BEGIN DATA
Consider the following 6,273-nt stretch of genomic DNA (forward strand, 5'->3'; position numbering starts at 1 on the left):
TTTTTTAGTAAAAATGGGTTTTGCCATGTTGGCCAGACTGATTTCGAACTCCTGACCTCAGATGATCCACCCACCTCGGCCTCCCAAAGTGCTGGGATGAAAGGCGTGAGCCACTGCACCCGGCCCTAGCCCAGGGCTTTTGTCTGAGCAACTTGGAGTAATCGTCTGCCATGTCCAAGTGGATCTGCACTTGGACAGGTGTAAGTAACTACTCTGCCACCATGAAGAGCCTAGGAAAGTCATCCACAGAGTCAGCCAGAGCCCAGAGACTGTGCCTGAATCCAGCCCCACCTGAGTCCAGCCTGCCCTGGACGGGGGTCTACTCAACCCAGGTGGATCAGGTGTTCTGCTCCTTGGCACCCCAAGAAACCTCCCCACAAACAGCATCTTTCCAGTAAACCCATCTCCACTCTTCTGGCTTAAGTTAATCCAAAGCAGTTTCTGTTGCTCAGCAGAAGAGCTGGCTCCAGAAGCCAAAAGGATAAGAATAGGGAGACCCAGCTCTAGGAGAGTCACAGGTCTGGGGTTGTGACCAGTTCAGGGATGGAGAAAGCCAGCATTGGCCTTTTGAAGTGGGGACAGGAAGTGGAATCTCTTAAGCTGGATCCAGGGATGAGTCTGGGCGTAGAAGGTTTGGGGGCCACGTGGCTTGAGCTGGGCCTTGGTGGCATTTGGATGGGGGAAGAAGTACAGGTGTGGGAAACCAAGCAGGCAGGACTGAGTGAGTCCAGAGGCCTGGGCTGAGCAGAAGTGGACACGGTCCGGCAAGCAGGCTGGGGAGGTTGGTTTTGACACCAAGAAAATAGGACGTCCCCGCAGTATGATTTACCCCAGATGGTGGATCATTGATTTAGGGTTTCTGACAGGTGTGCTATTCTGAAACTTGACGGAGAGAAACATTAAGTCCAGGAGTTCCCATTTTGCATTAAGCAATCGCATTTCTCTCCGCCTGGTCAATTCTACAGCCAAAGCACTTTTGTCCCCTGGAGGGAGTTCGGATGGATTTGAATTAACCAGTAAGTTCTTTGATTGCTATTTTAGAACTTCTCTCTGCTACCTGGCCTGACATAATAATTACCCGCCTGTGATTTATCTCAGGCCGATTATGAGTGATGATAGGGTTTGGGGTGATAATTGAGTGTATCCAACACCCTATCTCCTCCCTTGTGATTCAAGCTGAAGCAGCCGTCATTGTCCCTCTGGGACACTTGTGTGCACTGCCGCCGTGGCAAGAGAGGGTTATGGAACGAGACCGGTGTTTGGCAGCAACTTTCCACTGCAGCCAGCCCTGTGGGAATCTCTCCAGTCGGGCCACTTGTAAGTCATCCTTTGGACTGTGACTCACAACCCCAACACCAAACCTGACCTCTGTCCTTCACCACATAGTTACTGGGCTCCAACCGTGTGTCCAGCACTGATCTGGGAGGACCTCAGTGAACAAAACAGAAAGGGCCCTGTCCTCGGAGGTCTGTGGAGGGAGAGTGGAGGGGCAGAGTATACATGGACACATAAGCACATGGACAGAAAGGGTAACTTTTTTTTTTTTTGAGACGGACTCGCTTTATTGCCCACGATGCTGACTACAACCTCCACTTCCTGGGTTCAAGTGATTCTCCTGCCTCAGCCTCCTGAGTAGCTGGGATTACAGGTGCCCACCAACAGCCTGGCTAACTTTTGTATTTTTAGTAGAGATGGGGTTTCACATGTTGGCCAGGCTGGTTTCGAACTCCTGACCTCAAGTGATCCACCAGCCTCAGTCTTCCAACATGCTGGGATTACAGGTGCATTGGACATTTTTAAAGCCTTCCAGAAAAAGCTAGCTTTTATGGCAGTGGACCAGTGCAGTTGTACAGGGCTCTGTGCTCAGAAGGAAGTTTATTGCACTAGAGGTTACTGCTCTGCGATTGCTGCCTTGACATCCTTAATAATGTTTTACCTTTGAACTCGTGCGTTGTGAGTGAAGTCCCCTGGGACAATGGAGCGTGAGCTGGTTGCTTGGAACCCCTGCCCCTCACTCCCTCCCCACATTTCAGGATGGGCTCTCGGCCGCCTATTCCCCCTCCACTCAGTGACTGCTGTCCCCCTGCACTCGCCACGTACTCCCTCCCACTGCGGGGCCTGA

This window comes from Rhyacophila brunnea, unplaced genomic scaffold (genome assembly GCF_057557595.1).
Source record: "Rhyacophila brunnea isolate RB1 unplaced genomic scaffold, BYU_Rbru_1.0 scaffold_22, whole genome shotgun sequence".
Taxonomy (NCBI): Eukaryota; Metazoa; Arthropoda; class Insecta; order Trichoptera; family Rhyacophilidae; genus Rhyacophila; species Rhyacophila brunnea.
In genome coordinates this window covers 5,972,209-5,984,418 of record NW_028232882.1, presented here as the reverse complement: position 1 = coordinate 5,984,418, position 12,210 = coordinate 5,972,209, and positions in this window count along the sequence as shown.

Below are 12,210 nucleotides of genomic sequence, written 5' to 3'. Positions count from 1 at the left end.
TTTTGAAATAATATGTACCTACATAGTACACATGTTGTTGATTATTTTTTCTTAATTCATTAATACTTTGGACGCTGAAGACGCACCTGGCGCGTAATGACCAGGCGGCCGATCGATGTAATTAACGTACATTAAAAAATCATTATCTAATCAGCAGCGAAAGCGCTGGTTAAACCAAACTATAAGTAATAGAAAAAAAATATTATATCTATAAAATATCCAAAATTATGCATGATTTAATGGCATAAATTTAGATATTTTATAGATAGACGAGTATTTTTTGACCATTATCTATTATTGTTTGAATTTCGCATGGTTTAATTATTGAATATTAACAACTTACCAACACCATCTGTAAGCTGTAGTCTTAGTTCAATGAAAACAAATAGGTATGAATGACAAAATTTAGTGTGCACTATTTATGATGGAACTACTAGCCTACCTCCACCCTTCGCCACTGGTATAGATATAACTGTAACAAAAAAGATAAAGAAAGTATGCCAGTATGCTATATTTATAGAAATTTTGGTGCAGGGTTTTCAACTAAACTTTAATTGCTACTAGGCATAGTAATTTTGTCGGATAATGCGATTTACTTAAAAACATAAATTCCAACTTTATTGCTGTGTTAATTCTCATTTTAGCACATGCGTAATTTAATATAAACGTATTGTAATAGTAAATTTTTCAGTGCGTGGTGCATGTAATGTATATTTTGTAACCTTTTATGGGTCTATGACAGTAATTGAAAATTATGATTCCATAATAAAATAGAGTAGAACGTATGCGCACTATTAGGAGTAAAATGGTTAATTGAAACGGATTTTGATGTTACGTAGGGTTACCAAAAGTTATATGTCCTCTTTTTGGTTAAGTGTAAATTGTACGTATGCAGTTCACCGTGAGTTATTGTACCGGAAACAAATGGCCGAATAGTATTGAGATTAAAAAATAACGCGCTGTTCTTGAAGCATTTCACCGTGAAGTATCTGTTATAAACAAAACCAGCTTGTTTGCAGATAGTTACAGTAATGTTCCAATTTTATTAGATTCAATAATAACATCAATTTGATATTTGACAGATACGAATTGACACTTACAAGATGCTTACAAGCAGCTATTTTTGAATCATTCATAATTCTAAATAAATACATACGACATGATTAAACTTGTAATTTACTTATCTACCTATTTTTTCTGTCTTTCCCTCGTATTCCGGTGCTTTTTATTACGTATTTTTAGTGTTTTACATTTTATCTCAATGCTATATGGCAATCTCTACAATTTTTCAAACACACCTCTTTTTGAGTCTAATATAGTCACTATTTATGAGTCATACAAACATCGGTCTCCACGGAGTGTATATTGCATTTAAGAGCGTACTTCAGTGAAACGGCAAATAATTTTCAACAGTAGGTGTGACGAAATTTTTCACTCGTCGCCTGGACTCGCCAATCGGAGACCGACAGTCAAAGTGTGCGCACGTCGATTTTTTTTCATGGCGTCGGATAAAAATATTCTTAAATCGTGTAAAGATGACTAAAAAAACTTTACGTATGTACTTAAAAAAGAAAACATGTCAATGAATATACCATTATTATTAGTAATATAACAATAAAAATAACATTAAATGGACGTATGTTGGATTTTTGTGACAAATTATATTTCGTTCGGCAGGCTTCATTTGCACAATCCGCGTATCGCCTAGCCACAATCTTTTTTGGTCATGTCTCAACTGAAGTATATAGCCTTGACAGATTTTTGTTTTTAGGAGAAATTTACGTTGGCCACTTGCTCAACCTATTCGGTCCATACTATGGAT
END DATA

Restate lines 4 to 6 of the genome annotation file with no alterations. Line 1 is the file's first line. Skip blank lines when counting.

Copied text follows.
Source record: "Rhyacophila brunnea isolate RB1 unplaced genomic scaffold, BYU_Rbru_1.0 scaffold_22, whole genome shotgun sequence".
Taxonomy (NCBI): Eukaryota; Metazoa; Arthropoda; class Insecta; order Trichoptera; family Rhyacophilidae; genus Rhyacophila; species Rhyacophila brunnea.
In genome coordinates this window covers 5,972,209-5,984,418 of record NW_028232882.1, presented here as the reverse complement: position 1 = coordinate 5,984,418, position 12,210 = coordinate 5,972,209, and positions in this window count along the sequence as shown.